Record: 11-4. Pace: 119-43. Change on 2017: +1.
There won’t be a short recap. Doesn’t seem much point, since I doubt anyone will exactly be rushing to discuss the merits of this afternoon’s stinker. Still, get it all out of the way in one, I say: over the first fourteen games, the combined margin of defeat in all the D-backs’ losses was four runs. So it was about time they laid a rotten egg, though the main source of this was unexpected: Zack Godley. He had been quite excellent over his first two starts, and the opening inning of this one promised more of the same. He retired the Dodgers on seven pitches - even more remarkably, two of those were by strikeout. Yep: seven pitches, seven strikes.
With Clayton Kershaw having taken 25 pitches for his first inning, it looked like it might even be advantage Diamondbacks. But then, Godley lost it, in spectacular fashion - he simply could not find the strike-zone. Including the opening frame, he had issued just one walk in the first 15 innings of work. But he then gave up two in the second; that, and an uncharacteristic error by Nick Ahmed put the Dodgers on the board, though Zack was able to escape further damage. But he was just warming up for the 40-pitch third inning, which included FOUR walks, and the Dodgers scored three more times. Given Kershaw has a record of 100-1 when getting 4+ runs of support... yeah, this recap was started early.
Part of the problem was that the Diamondbacks’ bullpen was already sorely taxed, having had to throw seven innings last night, due to the early departure of Taijuan Walker. Regular long-relief man, T.J. McFarland had thrown four innings in that game, so wasn’t available. It was clear that Torey Lovullo was going to leave Godley out there, to take one for the team, and throw something getting toward 100 pitches, almost regardless of the results. In the end, that got him one batter into the fifth, before Lovullo finally opted to pull the plug, Godley ended up at 93 pitches, and was charged with six runs (five earned) on five hits and six walks, with our K’s. His ERA rose from 0.64 to 3.00.
The newly-arrived Silvino Bracho was the sacrificial lamb, and actually pitched pretty well. He allowed one run over his three innings of work, on three hits and a walk, but struck out seven batters. Only two relievers for Arizona have ever had more K’s in an outing: Randy Johnson’s 16(!) in the infamous “power outage” relief appearance against San Diego and... Would you believe, Vidal Nuño, who fanned eight over 6.2 mop-up innings in May 2015. The sole man to fan seven in as short a relief appearance as Bracho‘s was Byung-Hyun Kim, who did it in May 2001. Definitely credit Silvino for saving the pen from unnecessary punishment. Jorge De La Rosa worked a scoreless last frame for Arizona.
There was very little doing on the offensive front for the D-backs. David Peralta represented their first two base-runners. He reached on an error to lead off the top of the first, and then doubled off the center-field wall in the third. But Kershaw’s slider was particularly vicious, though it has to be said, he was getting a whole lot of help that he didn’t need from the home-plate umpire, as shown by the above strike. If Zack Godley had received that kind of strike-zone, I suspect he probably would not have walked six batters. I’m just sayin’... As was, the Diamondbacks were held off the board for the first six innings, with base-runners notable by their complete absence, except for Peralta.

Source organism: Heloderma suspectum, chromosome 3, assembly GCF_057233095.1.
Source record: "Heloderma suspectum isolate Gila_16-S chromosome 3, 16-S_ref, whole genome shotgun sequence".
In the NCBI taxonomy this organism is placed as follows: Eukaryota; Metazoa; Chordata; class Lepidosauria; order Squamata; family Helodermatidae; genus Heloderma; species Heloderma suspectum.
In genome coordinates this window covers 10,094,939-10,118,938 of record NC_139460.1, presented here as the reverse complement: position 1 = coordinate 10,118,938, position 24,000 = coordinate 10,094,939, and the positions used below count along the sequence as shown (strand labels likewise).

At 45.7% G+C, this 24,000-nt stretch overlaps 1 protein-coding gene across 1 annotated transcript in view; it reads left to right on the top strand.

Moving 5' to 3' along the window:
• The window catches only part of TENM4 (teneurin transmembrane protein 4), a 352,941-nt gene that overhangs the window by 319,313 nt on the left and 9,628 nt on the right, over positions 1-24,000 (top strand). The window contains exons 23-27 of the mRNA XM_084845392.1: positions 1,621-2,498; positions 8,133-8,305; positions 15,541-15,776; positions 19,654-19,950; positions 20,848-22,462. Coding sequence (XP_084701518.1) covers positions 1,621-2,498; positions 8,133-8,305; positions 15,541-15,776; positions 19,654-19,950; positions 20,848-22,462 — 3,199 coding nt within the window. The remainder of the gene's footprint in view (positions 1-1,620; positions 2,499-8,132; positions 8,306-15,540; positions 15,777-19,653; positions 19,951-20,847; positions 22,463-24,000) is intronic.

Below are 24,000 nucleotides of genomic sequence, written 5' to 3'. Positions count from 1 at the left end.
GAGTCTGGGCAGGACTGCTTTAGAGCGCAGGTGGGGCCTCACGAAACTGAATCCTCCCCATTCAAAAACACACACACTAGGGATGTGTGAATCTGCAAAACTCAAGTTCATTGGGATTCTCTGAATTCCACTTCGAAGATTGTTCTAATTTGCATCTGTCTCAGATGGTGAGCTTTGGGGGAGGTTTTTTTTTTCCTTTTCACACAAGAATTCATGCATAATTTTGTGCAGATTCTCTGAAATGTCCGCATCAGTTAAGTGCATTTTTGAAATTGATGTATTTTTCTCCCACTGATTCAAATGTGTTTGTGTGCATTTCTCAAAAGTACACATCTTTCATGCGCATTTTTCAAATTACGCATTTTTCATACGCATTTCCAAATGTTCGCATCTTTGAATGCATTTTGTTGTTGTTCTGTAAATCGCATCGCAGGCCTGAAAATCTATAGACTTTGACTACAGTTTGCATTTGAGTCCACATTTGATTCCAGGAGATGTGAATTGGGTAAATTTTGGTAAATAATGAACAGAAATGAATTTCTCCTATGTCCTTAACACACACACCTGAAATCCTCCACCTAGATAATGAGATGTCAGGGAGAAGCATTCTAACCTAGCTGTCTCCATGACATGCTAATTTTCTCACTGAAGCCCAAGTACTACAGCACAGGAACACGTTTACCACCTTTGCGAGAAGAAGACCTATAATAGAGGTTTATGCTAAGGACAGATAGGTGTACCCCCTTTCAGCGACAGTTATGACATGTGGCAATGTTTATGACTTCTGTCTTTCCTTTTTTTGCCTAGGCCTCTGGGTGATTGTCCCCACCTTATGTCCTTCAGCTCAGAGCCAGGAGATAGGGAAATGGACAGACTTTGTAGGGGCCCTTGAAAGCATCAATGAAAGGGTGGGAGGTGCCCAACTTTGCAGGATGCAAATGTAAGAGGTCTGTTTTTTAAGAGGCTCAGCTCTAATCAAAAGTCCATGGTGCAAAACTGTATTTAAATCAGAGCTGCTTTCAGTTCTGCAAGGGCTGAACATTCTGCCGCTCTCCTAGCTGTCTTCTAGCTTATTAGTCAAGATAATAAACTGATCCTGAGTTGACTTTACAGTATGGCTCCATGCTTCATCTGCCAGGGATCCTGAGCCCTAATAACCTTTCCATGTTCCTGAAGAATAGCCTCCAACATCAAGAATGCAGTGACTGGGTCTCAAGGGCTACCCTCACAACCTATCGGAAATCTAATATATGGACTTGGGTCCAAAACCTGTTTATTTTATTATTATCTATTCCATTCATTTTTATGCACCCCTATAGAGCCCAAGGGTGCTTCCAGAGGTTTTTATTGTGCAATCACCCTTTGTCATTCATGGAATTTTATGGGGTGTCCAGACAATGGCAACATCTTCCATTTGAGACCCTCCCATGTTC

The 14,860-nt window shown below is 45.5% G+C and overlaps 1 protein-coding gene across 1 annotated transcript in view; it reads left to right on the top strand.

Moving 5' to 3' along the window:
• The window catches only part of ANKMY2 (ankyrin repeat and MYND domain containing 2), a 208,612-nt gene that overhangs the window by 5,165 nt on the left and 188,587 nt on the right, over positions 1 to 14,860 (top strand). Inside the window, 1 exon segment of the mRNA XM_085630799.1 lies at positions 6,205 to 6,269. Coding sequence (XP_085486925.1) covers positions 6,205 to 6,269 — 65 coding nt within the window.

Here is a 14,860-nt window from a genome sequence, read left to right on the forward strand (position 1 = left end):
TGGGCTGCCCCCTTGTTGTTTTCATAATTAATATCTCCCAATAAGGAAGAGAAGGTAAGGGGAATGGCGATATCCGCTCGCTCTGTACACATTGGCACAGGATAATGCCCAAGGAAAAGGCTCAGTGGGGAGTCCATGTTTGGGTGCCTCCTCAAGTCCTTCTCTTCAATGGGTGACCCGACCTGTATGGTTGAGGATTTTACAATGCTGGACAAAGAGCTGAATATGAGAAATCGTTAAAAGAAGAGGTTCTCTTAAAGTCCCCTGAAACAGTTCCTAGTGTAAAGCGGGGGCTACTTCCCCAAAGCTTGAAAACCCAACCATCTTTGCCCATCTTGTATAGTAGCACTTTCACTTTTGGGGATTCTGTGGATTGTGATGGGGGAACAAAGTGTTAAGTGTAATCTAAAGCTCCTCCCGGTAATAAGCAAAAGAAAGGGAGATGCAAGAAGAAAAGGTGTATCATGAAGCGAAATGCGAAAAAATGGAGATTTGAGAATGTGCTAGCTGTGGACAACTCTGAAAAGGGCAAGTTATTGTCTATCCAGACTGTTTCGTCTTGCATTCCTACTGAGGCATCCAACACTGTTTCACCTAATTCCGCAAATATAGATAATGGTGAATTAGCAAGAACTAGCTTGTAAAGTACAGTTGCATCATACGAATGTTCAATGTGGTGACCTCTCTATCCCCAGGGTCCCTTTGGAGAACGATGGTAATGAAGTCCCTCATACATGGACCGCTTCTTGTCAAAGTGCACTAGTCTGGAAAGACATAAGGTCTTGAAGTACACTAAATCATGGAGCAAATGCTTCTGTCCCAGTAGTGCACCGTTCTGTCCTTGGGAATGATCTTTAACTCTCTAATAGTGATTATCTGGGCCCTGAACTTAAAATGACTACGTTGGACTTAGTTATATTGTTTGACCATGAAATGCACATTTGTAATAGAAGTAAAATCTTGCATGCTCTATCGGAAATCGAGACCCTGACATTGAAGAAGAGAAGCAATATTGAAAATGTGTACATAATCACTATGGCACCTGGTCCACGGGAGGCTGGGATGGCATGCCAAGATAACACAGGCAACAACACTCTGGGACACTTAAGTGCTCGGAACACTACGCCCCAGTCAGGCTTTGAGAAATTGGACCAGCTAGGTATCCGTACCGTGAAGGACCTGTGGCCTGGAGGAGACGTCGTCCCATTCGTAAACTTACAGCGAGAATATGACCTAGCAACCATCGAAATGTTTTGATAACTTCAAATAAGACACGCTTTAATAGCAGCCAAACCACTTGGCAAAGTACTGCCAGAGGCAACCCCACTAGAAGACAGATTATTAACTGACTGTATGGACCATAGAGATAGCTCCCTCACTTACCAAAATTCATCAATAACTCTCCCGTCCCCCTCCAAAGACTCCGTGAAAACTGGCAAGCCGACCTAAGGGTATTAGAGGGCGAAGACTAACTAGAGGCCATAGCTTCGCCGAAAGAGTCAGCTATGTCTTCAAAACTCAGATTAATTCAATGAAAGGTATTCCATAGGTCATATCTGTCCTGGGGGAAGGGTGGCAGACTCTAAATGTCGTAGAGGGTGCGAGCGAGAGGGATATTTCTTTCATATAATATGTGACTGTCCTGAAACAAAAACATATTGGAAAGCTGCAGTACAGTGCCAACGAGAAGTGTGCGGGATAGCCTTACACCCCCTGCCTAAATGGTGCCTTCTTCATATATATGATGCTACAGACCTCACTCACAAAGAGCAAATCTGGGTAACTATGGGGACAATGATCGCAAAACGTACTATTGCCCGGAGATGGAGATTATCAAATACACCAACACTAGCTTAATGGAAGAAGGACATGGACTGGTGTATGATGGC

Paul Goldschmidt, of course, wasn’t having any of it, and finally got the D-backs on the board with a solo home-run, to lead off the seventh inning. It was the second and last hit Arizona would get off Kershaw, and Goldy ends the road-trip with his OPS now back up to .925. I think it’s safe to say that normal service has been resumed. Despite going into the sixth down by six runs, the Diamondbacks did manage to make a little bit of noice, and force LA to get Kenley Jansen up. Peralta got his second double, and came home on a Marte single, then Goldschmidt walked. But there would be no Cubs-ian comeback, and the D-backs suffered their first blow-out loss of the year.
Still, hard to call the road-trip anything except a roaring success. Arizona won all three series, went 6-3 overall, and comes back to Chase Field, for series which should be a little bit easier, with a three-game lead at the top of the NL West, and tied for the best run differential in the National League. Hard to complain about any of that!
☆☆☆: Silvino Bracho - 3 IP, 3 H, R, ER, 1 BB, 7 SO
☆☆: David Peralta - 2-for-4, R, two DBL
☆: Paul Goldschmidt - 1-for-3, R, HR, RBI
Click here for details, at Fangraphs.com
Jackie Robinson: David Peralta, +6.3%
Jack the Ripper: Zack Godley , -26.4%
464 comments in the Gameday Thread, which is probably close to 450 more than this one deserved. Those present were: AZDovs11, AzDbackfanInDc, AzRattler, BigSmarty, BobDolio, CumulusChoir, DORRITO, DeadManG, DesertWeagle, Desert_Devil, GuruB, Imstillhungry95, Jackwriter, Kantera, Michael McDermott, MrMrrbi, SongBird, SonomaComa1999, Sprankton, The so-called Beautiful, hotclaws, onedotfive, ponus, rekameohs, rustynails77, smartplays and suroeste. Comment of the thread to ish95:
Not the way we wanted to end the road-trip, but as I’ve said before - usually because I’ve been recapping them! - you can’t win ‘em all. The team will be able to enjoy a day off in their own beds tomorrow, before the series against the woeful Giants (who just lost three in a row to the Padres!) starts on Tuesday night at Chase Field.